Dickard decided to teach Noel a lesson (to stay in his place and not interrupt business) by beating Noel bloody. Noel retaliated. He quickly fetched his rifle out of his vehicle and shot Dickard twice in the chest, killing him instantly. Echoes of revenge reverberated throughout Homes County over the harsh reality that a black man had killed a white man.
The hunt, led by Sheriff Richard Byrd and Deputy John Pat Malone, was on. Positioned in the dark cold woods, Noel fired a .22 rifle and struck Deputy Malone, killing him, too.
A few days later just when the mob thought they had the elusive killer cornered, Noel fired a shot wounding two and killed one more white man in Mississippi.
Here’s what make the book so fascinating – Noel was never caught by the mob or law enforcement, never put on trial for his life, and he never went to prison. The background about this entire case is so captivating until the world’s best Hollywood scriptwriter, nor a great fiction writer could have created the multitude of bizarre facts that collided amidst this true life drama of how a black man miraculously survive in the dark hateful era of Jim Crow Mississippi after killing three men.
One mesmerising point about Eddie Noel’s ancestors will blow your mind.
Eddie Noel (actually Edmond Noel) is a direct descendant of Edmund Faver Noel, Mississippi’s governor from 1909 to 1913. As the story unfold in Povall’s book, it illustrate that the killer Eddie Noel was named after the one-time popular governor, although Eddie’s first name is a variation of the governor’s first name. (Read this list of Mississippi Governors.)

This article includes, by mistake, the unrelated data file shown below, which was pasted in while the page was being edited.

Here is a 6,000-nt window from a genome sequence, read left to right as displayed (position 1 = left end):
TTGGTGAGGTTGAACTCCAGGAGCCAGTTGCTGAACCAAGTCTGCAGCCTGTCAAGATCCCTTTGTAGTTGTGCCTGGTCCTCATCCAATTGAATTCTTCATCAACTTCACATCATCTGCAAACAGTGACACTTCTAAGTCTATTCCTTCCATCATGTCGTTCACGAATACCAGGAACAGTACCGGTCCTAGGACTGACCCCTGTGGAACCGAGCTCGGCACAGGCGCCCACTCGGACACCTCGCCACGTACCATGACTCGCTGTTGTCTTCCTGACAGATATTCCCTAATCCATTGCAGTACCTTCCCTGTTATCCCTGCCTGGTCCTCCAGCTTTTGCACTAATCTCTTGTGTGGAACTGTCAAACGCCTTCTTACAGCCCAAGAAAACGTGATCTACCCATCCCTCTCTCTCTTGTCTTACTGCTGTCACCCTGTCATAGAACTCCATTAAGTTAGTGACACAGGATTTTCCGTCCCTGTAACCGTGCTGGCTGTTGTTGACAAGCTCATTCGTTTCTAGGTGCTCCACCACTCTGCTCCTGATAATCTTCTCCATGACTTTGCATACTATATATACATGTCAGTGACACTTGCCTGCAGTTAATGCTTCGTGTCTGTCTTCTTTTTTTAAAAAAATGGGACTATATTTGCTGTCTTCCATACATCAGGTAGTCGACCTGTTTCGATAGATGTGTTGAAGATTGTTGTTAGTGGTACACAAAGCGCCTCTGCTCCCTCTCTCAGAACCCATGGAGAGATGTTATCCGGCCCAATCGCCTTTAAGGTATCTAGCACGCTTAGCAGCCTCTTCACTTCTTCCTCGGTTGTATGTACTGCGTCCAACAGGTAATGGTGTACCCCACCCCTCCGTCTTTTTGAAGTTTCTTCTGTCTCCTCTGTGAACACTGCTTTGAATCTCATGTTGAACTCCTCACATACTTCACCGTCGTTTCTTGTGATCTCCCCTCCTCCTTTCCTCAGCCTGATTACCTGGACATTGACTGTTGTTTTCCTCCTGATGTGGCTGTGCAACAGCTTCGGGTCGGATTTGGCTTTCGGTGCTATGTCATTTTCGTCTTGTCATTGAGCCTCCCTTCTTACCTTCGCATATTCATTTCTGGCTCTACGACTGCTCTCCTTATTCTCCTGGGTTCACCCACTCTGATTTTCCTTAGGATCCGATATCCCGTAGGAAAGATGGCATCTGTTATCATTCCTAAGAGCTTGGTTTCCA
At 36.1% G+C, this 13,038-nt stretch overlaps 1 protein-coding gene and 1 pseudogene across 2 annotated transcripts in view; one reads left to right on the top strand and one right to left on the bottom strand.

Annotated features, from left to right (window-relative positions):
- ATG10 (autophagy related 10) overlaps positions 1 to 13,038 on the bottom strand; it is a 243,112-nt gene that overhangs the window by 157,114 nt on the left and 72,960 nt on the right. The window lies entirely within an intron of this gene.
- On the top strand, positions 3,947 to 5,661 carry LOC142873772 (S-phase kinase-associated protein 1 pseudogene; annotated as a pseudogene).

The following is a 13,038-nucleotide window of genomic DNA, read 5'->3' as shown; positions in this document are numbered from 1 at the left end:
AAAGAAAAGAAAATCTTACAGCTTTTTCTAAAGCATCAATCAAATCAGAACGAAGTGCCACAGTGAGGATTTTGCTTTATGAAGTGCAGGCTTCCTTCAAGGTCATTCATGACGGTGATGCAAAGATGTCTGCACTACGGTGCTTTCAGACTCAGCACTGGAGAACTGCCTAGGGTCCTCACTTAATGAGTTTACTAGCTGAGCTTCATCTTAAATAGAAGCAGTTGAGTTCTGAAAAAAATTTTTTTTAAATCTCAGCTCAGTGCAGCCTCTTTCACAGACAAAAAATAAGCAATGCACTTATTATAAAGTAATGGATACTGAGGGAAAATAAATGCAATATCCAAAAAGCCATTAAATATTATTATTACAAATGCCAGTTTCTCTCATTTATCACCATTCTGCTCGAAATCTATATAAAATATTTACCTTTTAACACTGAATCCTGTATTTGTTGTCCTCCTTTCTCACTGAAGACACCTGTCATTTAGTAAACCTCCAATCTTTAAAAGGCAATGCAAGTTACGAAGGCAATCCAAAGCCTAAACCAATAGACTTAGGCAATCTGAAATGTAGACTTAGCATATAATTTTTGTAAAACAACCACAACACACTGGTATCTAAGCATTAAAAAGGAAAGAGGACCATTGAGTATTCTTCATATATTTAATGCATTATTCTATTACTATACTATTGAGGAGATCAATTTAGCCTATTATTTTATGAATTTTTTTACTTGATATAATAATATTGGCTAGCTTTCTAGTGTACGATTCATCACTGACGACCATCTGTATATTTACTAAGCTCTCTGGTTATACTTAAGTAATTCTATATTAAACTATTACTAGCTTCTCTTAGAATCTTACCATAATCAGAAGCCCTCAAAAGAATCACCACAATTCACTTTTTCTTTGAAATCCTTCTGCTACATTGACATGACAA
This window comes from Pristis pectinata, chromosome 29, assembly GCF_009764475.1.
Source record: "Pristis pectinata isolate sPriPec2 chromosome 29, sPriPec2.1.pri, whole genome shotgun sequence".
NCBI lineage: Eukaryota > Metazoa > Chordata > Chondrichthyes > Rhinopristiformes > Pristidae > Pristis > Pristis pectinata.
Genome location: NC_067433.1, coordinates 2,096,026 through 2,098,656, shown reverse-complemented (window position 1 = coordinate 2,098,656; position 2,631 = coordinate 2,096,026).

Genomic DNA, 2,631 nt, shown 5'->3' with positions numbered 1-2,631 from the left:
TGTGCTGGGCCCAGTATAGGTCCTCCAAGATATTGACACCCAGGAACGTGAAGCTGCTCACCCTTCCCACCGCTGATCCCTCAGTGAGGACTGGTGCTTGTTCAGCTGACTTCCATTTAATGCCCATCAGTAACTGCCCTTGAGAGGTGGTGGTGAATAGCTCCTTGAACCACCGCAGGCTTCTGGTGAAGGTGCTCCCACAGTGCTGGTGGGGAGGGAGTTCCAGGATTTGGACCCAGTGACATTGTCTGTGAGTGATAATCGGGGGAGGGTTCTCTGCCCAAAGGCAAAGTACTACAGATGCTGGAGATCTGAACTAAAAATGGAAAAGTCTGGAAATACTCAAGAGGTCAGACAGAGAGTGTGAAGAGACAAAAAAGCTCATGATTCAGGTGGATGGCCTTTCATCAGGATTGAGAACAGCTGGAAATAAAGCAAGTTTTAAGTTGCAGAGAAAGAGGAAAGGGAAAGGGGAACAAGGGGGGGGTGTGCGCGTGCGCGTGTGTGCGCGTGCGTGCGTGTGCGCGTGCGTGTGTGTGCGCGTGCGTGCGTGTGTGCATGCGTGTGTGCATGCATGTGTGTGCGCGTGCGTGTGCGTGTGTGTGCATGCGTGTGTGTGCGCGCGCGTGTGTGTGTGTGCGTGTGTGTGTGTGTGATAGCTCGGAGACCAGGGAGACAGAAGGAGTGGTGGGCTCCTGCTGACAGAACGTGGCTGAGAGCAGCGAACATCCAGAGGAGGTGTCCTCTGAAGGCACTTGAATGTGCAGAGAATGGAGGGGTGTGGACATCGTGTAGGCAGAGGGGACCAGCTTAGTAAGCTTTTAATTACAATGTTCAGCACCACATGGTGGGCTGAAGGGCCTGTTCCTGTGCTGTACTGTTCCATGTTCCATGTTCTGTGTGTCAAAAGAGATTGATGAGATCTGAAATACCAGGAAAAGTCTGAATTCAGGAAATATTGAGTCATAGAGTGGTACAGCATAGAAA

The book provokes mind-boggling questions – how could a negro man kill three white men then elude an armed mob in the woods for several days during a frigid cold winter without incurring illnesses or starvation? And why has the history of Eddie Noel ‘s amazing story has not been well documented as part of Black History nor included into the annals of American Civil Rights? The author thoroughly explores and explains the dynamics behind this incredible story.
Eddie Noel’s story of never being tried for killing three white people in Mississippi at a time when blacks had no civil rights, unable to properly vote, and subjected to inhumane treatment is a story that will keep you turning the pages. The Time Of Eddie Noel is the story of a time and place whereby a young black man defied incredible odds of a criminal justice system that poised to send him to the electric chair for crossing the line to kill a white man.
I will not reveal how Eddie Noel escaped the electric chair or how he avoided prosecution altogether. Only the book can give you all the details to form a sensible, objective conclusion for a reader to get the complete picture.
This book is a rich history filled with explicit, colourful details of a time and place when the Deep South stood at the threshold of the civil rights movement, a legacy that would forever change both the landscape and the social system, which would govern the lives of its people, both black and white.
The Time Of Eddie Noel rivals John Grisham’s best-selling novel A Time to Kill.
The book is published by Comfort Publishing.
Clarence Walker can be contacted at email@example.com